Lipinski: Seniors Deserve a Cost-of-Living Increase
Today, Congressman Dan Lipinski (IL-03) announced his strong support for legislation that would provide seniors with a one-time, $250 payment to make up for the fact that there will be no Social Security cost-of-living increase next year. The Social Security Administration announced today that there will be no COLA in 2011, making it the second consecutive year without an increase, despite the fact that medical and other costs for seniors continue to rise and the recession has not spared them or their families.
"Seniors have seen the value of their homes plummet and watched the recession punish their investments and savings," Congressman Lipinski said. "Meanwhile, their health care costs continue to rise, and many of their children also face difficulties making ends meet. In this environment, seniors undoubtedly deserve a cost-of-living increase, and Congress should intervene to make sure that they receive additional assistance."
Congressman Lipinski previously cosponsored H.R. 3810, The Emergency Senior Citizens Relief Act, to give seniors a one-time $250 payment in 2010. The bill is fully paid for and will not add to the deficit.
Annual Social Security cost-of-living adjustments are not decided by Congress. Instead, under the law, they are determined by an inflation gauge known as the Consumer Price Index for Urban Wage Earners and Clerical Workers. But as its name suggests, that index was designed to measure the inflation experienced by urban wage earners, not seniors, who spend a higher percentage of their income on items such as health care. That is why Congressman Lipinski helped introduce the CPI for Seniors Act, H.R. 5305, which creates a new inflation index that would more accurately measure the cost increases faced by older Americans.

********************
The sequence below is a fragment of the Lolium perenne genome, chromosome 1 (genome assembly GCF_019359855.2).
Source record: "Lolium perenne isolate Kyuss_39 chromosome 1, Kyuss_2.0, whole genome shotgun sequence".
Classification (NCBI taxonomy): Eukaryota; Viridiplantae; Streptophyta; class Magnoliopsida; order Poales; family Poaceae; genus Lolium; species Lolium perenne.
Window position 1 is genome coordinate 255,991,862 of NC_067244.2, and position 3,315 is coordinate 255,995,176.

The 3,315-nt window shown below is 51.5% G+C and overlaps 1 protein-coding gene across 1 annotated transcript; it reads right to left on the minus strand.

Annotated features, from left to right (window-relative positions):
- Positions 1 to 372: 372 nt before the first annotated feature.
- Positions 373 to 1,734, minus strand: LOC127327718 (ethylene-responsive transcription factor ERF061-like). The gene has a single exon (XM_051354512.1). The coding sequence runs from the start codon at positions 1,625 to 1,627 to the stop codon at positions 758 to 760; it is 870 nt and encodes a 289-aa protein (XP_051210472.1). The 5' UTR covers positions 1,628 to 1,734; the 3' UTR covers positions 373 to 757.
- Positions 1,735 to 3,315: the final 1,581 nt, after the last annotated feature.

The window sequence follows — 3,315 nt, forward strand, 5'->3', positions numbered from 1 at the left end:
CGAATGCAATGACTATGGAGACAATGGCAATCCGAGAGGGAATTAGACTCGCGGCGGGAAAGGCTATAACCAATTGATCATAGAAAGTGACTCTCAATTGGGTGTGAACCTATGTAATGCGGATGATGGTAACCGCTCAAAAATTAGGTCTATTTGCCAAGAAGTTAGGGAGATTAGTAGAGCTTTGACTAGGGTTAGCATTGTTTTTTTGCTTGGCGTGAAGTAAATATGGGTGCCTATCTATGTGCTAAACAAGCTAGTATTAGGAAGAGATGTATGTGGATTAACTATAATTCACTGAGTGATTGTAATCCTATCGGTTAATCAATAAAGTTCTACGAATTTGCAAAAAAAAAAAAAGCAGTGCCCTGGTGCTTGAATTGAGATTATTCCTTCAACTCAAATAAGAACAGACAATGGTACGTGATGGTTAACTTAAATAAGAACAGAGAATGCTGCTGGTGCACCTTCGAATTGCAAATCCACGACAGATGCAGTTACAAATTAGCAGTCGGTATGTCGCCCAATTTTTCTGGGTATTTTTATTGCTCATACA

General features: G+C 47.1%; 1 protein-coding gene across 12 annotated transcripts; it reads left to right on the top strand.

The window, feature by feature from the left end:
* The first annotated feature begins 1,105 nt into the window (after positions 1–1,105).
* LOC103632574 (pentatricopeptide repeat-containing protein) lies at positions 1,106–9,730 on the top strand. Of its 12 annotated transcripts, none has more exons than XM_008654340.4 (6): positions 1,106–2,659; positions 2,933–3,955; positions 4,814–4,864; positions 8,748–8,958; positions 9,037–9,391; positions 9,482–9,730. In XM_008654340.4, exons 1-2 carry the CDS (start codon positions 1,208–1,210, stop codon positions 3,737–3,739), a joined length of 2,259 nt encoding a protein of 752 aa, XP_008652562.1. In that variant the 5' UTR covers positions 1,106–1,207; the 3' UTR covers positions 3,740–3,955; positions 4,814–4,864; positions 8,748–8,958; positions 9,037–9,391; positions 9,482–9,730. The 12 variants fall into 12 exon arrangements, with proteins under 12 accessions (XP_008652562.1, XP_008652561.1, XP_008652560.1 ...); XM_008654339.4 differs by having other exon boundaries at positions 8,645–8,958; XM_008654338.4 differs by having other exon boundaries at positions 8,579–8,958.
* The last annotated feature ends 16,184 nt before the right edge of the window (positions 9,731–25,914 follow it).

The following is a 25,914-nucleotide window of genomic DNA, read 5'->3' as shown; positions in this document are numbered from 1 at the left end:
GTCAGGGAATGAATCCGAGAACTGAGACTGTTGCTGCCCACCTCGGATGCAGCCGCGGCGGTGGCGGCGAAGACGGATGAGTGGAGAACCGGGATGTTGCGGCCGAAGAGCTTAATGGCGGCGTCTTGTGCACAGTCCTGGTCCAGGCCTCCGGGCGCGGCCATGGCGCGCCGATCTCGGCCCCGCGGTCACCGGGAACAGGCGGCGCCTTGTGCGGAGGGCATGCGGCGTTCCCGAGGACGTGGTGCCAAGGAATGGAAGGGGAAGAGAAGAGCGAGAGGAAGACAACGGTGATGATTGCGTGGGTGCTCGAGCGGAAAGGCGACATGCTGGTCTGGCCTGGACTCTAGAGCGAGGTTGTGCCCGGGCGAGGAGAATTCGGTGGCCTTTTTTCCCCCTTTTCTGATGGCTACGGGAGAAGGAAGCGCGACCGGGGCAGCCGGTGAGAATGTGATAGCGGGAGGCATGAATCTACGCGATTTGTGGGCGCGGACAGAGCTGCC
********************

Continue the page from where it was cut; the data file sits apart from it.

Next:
Seniors’ Social Security benefits amount to $14,000 annually on average. Social Security is the primary source of income for almost two-thirds of retirees, and for one-third of recipients provides 90 percent or more of their income. Last year was the first year since 1975 without a cost-of-living increase.
"The fact that this Congress is not responsible for the lack of a COLA this year or next year does not mean it can’t take action to fill the gap now and to fix the system," Congressman Lipinski said. "As the costs of basic necessities increase, the benefits seniors have earned and deserve should keep pace, as the law intended. That way, they can continue to afford to pay their bills and remain independent after a lifetime of hard work."
(October 15, 2010)
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